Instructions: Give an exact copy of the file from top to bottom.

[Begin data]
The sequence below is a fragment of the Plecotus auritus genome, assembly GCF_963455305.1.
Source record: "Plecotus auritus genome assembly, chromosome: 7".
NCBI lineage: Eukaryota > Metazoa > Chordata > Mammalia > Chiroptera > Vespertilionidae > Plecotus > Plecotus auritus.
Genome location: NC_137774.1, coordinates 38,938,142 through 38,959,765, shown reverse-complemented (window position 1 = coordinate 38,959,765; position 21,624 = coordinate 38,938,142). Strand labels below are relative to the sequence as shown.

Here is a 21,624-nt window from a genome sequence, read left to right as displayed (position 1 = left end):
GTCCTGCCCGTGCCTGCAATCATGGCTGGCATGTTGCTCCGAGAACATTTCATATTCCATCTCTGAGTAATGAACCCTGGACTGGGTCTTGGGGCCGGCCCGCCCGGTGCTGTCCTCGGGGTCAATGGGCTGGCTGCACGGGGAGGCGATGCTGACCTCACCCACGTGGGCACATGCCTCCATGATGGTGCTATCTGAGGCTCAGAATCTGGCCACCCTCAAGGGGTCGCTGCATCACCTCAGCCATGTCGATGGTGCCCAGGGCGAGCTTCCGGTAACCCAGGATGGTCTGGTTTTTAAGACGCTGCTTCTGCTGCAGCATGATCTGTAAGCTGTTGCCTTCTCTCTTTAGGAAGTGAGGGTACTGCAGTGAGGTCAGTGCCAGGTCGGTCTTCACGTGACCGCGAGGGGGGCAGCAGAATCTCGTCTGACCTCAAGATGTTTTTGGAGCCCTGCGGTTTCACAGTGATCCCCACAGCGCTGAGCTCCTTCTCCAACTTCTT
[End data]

The sequence below is a fragment of the Plecotus auritus genome, assembly GCF_963455305.1.
Source record: "Plecotus auritus genome assembly, chromosome: 7".
NCBI lineage: Eukaryota > Metazoa > Chordata > Mammalia > Chiroptera > Vespertilionidae > Plecotus > Plecotus auritus.
Genome location: NC_137774.1, coordinates 38,938,142 through 38,959,765, shown reverse-complemented (window position 1 = coordinate 38,959,765; position 21,624 = coordinate 38,938,142). Strand labels below are relative to the sequence as shown.

Here is a 21,624-nt window from a genome sequence, read left to right as displayed (position 1 = left end):
GTCCTGCCCGTGCCTGCAATCATGGCTGGCATGTTGCTCCGAGAACATTTCATATTCCATCTCTGAGTAATGAACCCTGGACTGGGTCTTGGGGCCGGCCCGCCCGGTGCTGTCCTCGGGGTCAATGGGCTGGCTGCACGGGGAGGCGATGCTGACCTCACCCACGTGGGCACATGCCTCCATGATGGTGCTATCTGAGGCTCAGAATCTGGCCACCCTCAAGGGGTCGCTGCATCACCTCAGCCATGTCGATGGTGCCCAGGGCGAGCTTCCGGTAACCCAGGATGGTCTGGTTTTTAAGACGCTGCTTCTGCTGCAGCATGATCTGTAAGCTGTTGCCTTCTCTCTTTAGGAAGTGAGGGTACTGCAGTGAGGTCAGTGCCAGGTCGGTCTTCACGTGACCGCGAGGGGGGCAGCAGAATCTCGTCTGACCTCAAGATGTTTTTGGAGCCCTGCGGTTTCACAGTGATCCCCACAGCGCTGAGCTCCTTCTCCAACTTCTT